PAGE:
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The Complete Guide to Writing Fantasy
Tom Dullemond and Darin Park, Editors
Review by Jeanine Berry
 


Fantasy writers live in the realm of imagination, and in that realm there is a magical volume filled with all the knowledge they will ever need to write their fantasy novel.

The Complete Guide to Writing Fantasy may not contain all the knowledge you'll ever need, but it comes close. Written by several different contributors, each with experience writing in the realm of fantasy, its pages are jam-packed with information. And since it is an electronic book, it goes one step beyond and offers a wealth of reference material at the close of each chapter, including links to enough Web sites on the Internet to keep you busy for the rest of your life.

The Guide offers something for writers at all levels. If you want to write a fantasy novel, but feel the need for help in creating a believable world, this is definitely a book you will want to add to your library. Its sage advice will help you avoid many amateur mistakes. If you are already a published fantasy writer, you will still want this book, for its enjoyable style and its wealth of reference material.

The Complete Guide lives up to its name and goes beyond the ordinary. It is remarkably thorough in covering the various aspects of world-building. At the same time, it manages to avoid becoming a dull tome on "things you should know about history" in order to make your world real. While each chapter provides fascinating insights on topics you need to know about how to make your fantasy world complete- such as food, religion, and weapons-the authors manage to keep the presentation of all this information entertaining and fun.

The Guide starts out by discussing the roots of fantasy, a valuable overview that will help the aspiring fantasy writer understand the long history behind this marvelous genre. From there, the contributors move into the guts of writing the novel-how to write effective fantasy without clichés, create memorable characters, and weave a riveting plot.

Whether you're a beginning writer or plotting book six of your seven book series, you'll find some helpful advice in this section. From "eight steps to bringing a character to life" to an entertaining list of the kinds of characters usually found in a fantasy novel, to an explanation of how to select the best point of view for telling your character's story, the writers of the Complete Guide provide you with valuable advice on the things you need to know.

After covering the essentials of the actual writing, the Guide moves into the nitty-gritty of creating a believable fantasy world. Chapters provide a wealth of information on such topics as world-building (how many moons is best?), creating new races, and then deciding what they are wearing, how they live, what weapons they will use to fight their battles, and what they might believe.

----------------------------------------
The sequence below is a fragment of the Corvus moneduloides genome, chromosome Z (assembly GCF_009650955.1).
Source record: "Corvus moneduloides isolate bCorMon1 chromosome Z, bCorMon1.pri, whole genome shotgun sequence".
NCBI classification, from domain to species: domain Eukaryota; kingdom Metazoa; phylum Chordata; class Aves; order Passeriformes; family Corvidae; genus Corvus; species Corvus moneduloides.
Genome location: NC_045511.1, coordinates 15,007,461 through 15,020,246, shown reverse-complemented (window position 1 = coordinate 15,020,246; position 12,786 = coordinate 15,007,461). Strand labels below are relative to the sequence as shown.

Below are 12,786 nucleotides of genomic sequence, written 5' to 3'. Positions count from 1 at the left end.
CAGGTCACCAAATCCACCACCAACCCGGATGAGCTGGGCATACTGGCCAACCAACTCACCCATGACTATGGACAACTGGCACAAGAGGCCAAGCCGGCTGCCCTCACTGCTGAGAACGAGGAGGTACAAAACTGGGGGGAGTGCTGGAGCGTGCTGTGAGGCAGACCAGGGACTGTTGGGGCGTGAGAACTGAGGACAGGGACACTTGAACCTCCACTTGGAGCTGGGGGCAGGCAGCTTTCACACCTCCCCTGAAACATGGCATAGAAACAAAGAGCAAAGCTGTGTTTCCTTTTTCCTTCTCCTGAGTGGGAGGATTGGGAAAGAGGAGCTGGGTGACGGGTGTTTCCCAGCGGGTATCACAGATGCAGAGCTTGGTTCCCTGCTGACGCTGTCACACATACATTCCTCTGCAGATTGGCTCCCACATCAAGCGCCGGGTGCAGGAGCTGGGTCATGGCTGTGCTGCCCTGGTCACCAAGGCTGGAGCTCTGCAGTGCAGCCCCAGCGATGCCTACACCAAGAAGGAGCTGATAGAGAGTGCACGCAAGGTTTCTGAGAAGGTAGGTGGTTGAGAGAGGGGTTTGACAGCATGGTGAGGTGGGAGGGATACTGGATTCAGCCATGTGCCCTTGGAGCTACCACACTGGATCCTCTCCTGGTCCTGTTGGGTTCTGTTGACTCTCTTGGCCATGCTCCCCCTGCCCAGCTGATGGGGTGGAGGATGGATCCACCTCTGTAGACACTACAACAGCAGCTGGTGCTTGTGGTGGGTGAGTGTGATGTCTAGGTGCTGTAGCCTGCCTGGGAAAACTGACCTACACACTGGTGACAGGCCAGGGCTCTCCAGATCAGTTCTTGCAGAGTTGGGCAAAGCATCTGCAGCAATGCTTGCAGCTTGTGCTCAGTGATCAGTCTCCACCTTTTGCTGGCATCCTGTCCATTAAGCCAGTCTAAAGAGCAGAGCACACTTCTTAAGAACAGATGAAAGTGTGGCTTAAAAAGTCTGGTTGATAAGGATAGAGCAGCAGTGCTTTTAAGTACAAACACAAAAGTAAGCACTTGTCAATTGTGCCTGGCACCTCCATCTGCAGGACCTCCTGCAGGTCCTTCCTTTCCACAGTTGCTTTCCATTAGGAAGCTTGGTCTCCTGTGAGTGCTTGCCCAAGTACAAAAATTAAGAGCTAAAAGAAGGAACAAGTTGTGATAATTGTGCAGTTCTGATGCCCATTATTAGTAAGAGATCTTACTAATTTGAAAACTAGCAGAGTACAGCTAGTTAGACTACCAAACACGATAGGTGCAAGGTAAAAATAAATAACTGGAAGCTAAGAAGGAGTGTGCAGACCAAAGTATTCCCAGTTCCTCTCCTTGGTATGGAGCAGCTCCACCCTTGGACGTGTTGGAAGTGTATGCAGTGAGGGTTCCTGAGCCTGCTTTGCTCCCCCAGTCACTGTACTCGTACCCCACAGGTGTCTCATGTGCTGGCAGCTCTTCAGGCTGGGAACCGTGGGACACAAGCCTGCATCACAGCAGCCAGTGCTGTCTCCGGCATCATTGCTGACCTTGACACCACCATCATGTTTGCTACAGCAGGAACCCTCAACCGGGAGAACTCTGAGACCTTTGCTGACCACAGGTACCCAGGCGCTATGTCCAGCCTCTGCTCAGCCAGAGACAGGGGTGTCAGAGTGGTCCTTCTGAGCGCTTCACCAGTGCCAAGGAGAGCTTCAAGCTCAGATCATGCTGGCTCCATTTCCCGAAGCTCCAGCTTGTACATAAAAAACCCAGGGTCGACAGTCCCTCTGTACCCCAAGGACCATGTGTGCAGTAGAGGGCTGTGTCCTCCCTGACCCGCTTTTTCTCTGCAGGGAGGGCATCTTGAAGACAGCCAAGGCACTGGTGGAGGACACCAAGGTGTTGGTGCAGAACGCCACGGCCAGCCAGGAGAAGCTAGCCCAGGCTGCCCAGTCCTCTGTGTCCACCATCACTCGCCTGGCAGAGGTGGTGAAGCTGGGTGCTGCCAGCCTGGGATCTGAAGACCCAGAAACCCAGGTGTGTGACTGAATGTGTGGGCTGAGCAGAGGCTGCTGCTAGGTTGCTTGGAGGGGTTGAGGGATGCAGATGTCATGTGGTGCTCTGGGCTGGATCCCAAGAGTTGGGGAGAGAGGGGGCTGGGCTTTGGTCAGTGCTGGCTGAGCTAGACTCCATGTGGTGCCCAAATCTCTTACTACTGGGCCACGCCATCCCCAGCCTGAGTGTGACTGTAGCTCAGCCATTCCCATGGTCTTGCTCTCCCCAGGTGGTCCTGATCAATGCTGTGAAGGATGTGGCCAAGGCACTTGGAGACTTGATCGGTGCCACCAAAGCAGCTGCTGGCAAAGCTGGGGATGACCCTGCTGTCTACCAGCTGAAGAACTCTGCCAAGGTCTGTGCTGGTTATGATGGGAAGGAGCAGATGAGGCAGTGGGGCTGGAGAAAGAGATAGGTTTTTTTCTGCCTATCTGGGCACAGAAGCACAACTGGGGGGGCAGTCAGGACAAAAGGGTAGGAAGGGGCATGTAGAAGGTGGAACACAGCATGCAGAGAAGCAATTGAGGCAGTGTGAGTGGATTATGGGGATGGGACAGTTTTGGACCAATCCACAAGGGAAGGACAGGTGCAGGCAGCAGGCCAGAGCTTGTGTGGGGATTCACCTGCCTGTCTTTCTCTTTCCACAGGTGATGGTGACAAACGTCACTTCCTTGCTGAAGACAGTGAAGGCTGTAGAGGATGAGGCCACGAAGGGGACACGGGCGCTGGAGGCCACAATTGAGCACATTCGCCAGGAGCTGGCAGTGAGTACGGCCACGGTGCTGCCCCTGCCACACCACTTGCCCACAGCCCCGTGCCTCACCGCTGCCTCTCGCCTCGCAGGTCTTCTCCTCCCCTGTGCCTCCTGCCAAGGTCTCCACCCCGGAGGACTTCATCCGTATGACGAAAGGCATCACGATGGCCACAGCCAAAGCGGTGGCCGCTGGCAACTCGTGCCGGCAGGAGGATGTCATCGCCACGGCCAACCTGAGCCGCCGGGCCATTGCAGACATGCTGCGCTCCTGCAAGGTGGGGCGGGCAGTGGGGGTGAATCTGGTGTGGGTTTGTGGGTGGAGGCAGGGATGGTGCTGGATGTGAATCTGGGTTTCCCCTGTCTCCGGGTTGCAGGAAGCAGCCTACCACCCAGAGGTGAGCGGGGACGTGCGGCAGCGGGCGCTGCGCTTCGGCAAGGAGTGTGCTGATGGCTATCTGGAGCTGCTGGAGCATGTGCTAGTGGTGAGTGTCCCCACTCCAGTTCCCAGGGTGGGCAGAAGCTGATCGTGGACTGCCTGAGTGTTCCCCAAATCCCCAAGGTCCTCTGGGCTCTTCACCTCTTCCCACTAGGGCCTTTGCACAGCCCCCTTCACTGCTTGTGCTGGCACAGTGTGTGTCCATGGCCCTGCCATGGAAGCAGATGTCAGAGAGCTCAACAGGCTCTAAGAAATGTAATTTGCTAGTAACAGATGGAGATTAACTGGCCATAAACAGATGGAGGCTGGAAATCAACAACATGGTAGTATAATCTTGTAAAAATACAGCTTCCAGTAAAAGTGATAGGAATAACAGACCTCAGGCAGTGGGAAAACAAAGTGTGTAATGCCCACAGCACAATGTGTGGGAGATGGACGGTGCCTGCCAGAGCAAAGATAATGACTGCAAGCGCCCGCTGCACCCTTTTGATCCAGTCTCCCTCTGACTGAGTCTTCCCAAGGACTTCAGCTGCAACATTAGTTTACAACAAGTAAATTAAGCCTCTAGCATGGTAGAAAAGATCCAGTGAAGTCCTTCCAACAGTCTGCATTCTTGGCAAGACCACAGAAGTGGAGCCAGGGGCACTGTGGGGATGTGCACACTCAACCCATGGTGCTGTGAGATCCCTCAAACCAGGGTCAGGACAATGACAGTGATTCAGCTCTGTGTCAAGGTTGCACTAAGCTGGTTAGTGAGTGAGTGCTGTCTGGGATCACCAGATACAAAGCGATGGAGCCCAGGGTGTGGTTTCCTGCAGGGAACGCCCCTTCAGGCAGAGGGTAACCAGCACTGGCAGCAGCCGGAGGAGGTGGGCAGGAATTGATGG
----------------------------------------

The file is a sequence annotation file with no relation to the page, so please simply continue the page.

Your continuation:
No fantasy is complete without magic of some kind, and the guide provides some excellent advice on the myriad of factors you need to consider when deciding how magic will work on your world. From wizards to quantum physicists with a firm grasp of the theory of alternate realities, there's a right way and a wrong way to make magic work so your reader will believe it. But with the help of the Guide, you'll soon master the basics of SDP-scarcity, difficulty and price.

When was the last time you hauled out your trusty broadsword and fought a battle to the death? If it's been a while, you'll also appreciate the extensive information on weapons of all kinds, as well as the martial arts. Describing a fight is a tricky process - it can get complicated quick when there are several people moving and thrusting and paring and kicking and slugging at once-but the Guide will provide you with a step-by-step procedure to work it all out.

After you've created your world, constructed your plot, made your characters memorable, and written a few hundred pages of magic and mayhem, it will be time to think about where to send your masterpiece for publication. The Guide covers this topic as well with some commonsense advice on manuscript presentation and a comprehensive list of possible publishers to get you started.

In fact, there is so much in this book that it's impossible to mention it all. It's the sort of book you can read once for enjoyment and come back to again and again for handy reference and helpful advice. For more than a little help in making your writing dreams come true, check out The Complete Guide to Writing Fantasy.
 

Print version available with Dragon Moon Press:
http://www.dragonmoonpress.com/guide.htm 350-plus pages, ISBN: 1-896944-09-4


E-book available with Twilight Times Books, www.twilighttimesbooks.com Format: E-book, 250-plus pages. ISBN: 1-93201-44-7



Berry is the author of several fantasy novels, including Dayspring Dawning and Dayspring Destiny. You can visit her Web site at http://clik.to/Jeanineberry.




------------------------------------------------------------
Rating Scale:
* * * * * = Un-put-downable, excellent reading!
* * * * = Good value, interesting reading.
* * * = Had potential, but could have been better.
* * = Slow, difficult to read, could have been improved.
* = Imminently forgettable.

 












   
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